Corsham
Wiltshire
SN13 0RP
PRICE
Standard: £5.00
Concessions: £4.50
Known as Little Tibet, Ladakh borders Tibet and sits on the roof of the world in northern India. Sonam is a Tibetan who can no longer return to his own country and is in search of Tibet outside of Tibet. Sharing much of Tibet's culture, language and landscape could Ladakh be that place? Follow his journey through rain, snow and desert where he discovers the beauty of his culture preserved in this remote, high altitude land.
Meet the director - a post film discussion with Nawang N. Anja-Tsang
With support from White Horse Pictures
Tickets  from Pound Arts Centre Box office Corsham Tel. 01249  701 628


This Event was sold out, see trailer below 


Sunday, 19 February 2012

Another self-immolation days ahead of Losar

Phayul[Sunday, February 19, 2012 16:27]
By Tendar Tsering

DHARAMSHALA, February 19: Amidst the ongoing self-immolations, another teenaged Tibetan in Tibet set himself on fire and is reportedly dead.

The 18 year old teenaged Tibetan, Nangdrol set himself on fire today in the afternoon in Amdo Ngaba, the nerve centre of almost all the Tibetan self-immolations in the recent months.

"Nangdrol set himself on fire and died on the spot. Right now his body is with the Ngaba Dzomthum monastery," Tsayang Gyaltso, an exiled Tibetan told Phayul citing his contacts in Tibet.The monastery in the region took the charred body of Nangdrol and performed religious services.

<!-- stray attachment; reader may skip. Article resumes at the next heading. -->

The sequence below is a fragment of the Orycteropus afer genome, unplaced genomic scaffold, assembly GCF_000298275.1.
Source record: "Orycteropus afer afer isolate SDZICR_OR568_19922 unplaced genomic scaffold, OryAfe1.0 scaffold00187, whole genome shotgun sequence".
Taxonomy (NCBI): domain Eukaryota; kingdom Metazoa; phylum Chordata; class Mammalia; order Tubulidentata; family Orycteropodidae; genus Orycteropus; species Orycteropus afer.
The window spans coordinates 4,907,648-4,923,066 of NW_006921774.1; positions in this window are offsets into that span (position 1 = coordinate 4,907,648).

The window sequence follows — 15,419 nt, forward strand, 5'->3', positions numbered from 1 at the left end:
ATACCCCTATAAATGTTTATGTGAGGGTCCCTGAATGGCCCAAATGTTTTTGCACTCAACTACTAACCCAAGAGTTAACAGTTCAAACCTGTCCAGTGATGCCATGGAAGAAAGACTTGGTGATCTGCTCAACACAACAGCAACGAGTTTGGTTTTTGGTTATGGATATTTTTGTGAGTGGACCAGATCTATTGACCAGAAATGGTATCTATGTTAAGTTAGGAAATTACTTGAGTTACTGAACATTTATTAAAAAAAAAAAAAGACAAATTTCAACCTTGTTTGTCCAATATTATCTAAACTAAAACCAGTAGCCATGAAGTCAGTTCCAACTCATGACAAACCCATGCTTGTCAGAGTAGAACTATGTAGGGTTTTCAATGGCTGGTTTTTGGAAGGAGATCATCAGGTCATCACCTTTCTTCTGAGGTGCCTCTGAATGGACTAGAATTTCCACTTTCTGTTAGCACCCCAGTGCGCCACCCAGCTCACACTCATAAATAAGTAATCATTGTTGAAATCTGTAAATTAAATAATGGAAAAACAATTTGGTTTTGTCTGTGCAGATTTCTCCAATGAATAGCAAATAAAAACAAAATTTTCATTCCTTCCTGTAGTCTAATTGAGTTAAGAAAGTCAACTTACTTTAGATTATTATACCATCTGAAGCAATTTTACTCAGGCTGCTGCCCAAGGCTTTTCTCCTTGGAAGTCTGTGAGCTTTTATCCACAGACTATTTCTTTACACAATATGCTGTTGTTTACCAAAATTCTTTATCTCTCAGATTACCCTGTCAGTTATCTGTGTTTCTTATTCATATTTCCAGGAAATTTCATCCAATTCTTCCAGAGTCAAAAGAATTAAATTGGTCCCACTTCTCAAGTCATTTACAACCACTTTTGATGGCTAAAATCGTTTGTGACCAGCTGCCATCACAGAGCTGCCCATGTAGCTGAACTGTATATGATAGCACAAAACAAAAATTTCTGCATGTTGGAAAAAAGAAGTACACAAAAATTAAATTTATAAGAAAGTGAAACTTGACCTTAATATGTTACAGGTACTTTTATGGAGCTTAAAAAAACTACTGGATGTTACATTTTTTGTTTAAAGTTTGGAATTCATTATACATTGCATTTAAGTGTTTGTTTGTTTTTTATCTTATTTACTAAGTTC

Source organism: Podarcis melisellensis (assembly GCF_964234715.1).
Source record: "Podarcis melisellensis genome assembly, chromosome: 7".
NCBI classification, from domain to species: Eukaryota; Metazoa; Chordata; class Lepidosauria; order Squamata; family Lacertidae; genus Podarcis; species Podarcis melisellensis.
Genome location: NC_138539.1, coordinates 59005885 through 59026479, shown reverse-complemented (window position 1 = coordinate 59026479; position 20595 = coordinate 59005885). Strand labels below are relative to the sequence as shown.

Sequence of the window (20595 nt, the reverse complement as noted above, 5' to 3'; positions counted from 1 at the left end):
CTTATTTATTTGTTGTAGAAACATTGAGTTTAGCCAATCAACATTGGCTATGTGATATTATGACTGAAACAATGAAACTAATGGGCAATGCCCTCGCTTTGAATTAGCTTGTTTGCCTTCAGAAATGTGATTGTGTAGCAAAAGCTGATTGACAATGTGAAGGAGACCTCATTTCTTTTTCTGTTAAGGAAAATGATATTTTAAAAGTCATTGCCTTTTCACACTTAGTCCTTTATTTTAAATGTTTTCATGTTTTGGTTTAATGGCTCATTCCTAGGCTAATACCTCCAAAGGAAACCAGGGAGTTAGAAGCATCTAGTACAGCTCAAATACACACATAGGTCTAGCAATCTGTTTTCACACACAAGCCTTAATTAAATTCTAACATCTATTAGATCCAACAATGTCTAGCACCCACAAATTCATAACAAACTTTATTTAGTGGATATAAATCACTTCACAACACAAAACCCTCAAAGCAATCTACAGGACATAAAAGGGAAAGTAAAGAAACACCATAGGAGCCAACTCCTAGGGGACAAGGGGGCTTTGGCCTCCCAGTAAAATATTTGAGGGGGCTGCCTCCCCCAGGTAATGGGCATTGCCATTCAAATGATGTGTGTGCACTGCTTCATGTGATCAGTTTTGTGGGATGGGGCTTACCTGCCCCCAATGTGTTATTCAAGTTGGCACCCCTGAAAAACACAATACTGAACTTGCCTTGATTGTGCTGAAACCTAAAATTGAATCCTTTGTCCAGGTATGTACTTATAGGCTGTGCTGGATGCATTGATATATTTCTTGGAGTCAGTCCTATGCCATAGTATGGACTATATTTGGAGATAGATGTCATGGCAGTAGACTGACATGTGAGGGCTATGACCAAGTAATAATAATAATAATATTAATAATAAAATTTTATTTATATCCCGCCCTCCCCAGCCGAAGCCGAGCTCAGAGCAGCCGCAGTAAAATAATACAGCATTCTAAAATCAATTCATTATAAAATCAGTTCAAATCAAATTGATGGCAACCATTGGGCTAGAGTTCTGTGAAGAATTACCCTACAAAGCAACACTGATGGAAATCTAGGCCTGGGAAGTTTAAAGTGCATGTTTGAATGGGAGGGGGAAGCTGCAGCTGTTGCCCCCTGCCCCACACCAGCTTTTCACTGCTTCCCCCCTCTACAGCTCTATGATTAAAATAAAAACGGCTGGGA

"Nangdrol has also left his testament," Tsayang Gyaltso said.

The fiery wave of self-immolations that has gripped Tibet for the last 11 months has, off late, witnessed an alarming increase in the rate at which Tibetans are willing to torch their bodies.

Tibetans in exile fear that there will be more loss of Tibetan lives and bloodshed in the coming days coinciding with the Tibetan New Year which falls on 22nd February and on the Anniversary of the Tibetan National Uprising in March.

So far more than two dozen Tibetans in Tibet have torched their bodies and a dozen others died under the Chinese open fire calling for freedom in Tibet and return of the Dalai Lama from exile.

Fire rages on in Tibet – Another Tibetan burns to death

Phayul[Friday, February 17, 2012 18:51]
DHARAMSHALA, February 17: Yet another Tibetan has died in the continuing wave of self-immolation in Tibet.

Dhamchoe Sangpo, a monk from Bongthak Ewam Tare Shedrup Dhargey Ling monastery in the Tsongon region of Amdo, eastern Tibet set his body on fire at around 6 am local time in an apparent protest against the Chinese government.

The Dharamshala based Tibetan Parliament-in-Exile, in a release today said that Dhamchoe Sangpo, 38, passed away soon after his self-immolation protest.
Dhamchoe Sangpo was the youngest of ten siblings.

Following earlier protest by a monk identified as Kalsang from the Bongthak monastery against a planned silver mining project in the region, the monastery had been facing severe repression from local Chinese government authorities.

“Off late, Chinese armed forces had surrounded the monastery with military vehicles, hindering the monastery’s prayer ceremonies and warning the monks of sealing the monastery if they failed to behave,” the release said.

Although there are no further details available on Dhamchoe Sangpo’s self-immolation, Chinese government officials and armed forces are currently carrying out door to door searches at the monastery.